iMessage will allow you to send unlimited free picture or text messages to another iPhone, iPad or iPod touch user, assuming they have activated the service and are using iOS 5. Remember these messages count towards your data allowance, so make sure you have a price plan before using it.
The most interesting thing about iMessage, is you don’t need to know how to use it, you just need to make sure it’s turned on. Once it’s enabled, use the Messaging app as normal, if the other person has iMessage enabled on their iOS device, your device should know this automatically and use it to deliver your message.
iMessage or SMS?
iMessage will tell you if the other person has iMessage enabled
- By changing the text in the message field from “Message” to “iMessage”. Type in the address first and tap into the message filed, and see if it changes.
- The send button will be blue for iMessage and Green for normal SMS. Again you need to type in the address and tap into the message field to see if it changes colour.
How to make sure iMessage is enabled
- Make sure you are running iOS 5.
- Open the settings app and select ‘Messages’. The first option is iMessage – ‘on’ or ‘off’. Select ‘on’. Scroll down to “Receive at”. This will allow you to add e-mail an address at which iOS can recognise you as an iMessage user, in addition to your phone number. Add your apple ID email address here too, if you wish.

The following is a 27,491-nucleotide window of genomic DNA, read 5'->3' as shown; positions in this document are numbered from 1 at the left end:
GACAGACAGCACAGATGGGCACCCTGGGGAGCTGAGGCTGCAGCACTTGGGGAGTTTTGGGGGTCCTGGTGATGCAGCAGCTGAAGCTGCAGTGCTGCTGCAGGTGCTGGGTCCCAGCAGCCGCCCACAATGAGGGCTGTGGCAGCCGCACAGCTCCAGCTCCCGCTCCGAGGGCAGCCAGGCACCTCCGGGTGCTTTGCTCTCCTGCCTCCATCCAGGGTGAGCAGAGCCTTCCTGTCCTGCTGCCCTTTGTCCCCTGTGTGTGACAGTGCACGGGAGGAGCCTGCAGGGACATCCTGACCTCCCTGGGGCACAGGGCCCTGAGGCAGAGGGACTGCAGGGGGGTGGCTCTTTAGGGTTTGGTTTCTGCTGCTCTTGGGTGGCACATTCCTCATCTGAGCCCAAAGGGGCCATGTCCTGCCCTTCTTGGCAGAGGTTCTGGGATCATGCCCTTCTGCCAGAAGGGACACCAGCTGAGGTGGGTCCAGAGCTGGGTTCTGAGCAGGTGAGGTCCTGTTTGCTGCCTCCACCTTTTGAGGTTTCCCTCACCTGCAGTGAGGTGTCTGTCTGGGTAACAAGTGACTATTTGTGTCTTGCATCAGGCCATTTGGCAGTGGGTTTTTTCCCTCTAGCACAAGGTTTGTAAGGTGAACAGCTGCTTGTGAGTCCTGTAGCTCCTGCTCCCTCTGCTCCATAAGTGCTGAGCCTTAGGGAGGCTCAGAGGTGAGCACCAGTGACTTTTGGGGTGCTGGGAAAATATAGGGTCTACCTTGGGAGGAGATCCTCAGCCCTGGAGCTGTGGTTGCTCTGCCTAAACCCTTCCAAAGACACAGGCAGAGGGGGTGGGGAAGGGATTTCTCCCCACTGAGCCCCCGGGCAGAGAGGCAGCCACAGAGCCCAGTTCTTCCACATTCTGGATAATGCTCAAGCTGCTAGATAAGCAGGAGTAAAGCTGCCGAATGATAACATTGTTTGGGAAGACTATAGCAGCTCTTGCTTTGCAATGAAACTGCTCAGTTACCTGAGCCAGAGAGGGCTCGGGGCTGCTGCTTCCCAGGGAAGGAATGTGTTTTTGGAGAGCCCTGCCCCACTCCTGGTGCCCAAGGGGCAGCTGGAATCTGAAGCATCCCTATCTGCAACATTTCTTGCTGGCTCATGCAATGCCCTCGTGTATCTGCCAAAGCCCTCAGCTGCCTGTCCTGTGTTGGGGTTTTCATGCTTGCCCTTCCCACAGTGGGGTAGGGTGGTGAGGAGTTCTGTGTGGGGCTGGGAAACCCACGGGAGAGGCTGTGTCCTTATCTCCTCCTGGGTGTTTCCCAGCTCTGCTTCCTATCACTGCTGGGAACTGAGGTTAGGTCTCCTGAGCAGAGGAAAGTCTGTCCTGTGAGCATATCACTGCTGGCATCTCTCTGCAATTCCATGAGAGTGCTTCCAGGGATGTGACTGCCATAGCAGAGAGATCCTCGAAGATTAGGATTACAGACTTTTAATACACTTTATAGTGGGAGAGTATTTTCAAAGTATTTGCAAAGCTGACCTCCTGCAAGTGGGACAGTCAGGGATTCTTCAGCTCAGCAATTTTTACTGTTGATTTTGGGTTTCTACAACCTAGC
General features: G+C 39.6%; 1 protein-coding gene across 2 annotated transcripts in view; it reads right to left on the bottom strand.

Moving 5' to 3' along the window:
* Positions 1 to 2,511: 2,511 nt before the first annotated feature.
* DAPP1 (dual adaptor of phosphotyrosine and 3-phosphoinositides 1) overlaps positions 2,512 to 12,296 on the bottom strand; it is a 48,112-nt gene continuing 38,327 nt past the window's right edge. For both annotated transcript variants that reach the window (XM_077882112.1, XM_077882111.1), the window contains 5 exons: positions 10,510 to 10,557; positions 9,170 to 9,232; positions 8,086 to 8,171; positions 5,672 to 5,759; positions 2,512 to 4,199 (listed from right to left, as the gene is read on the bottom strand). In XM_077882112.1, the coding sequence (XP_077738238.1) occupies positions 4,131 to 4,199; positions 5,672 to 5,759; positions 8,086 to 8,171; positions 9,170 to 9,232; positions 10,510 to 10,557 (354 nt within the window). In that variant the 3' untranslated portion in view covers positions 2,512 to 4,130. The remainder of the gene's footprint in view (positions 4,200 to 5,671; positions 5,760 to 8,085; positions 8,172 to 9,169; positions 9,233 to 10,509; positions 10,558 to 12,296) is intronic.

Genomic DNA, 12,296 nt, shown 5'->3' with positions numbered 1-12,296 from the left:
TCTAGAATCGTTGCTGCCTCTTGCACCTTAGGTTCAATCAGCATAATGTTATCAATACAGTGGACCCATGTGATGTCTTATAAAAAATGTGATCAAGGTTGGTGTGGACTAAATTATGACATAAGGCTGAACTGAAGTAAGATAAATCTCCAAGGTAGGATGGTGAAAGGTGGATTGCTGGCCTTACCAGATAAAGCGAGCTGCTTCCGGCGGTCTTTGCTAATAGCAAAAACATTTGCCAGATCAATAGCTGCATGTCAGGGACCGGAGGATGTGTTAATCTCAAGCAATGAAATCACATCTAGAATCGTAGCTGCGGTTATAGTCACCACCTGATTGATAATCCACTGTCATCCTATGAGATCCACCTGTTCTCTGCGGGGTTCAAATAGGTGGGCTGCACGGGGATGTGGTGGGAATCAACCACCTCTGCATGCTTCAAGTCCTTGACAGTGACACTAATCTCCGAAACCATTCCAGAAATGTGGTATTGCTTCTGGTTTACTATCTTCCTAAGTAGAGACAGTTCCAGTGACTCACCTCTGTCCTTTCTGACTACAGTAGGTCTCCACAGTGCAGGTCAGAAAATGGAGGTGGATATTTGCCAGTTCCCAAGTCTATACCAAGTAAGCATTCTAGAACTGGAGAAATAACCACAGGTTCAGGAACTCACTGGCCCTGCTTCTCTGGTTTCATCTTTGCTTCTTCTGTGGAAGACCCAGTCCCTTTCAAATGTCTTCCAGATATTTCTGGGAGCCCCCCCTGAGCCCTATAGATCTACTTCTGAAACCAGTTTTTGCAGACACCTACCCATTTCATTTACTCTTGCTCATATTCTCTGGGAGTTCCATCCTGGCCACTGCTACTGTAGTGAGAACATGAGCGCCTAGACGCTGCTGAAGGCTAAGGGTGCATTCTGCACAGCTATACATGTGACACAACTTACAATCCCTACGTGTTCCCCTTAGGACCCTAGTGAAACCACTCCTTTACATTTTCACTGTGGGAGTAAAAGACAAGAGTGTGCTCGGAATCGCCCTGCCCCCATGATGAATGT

- The ‘send as SMS’ option is set to ‘on’ – this means, if for any reason iMessage cannot send the message, it will use SMS (or possibly MMS) meaning you will be charged the network rate. This button seems confusing, when I tested it, it made no difference and sent the message anyway!
- On a iPad, the settings are more or less the same, but there is no SMS option. This is the first time the iPad has a messaging app, so it does open up functionality. Even if it is limited to iOS.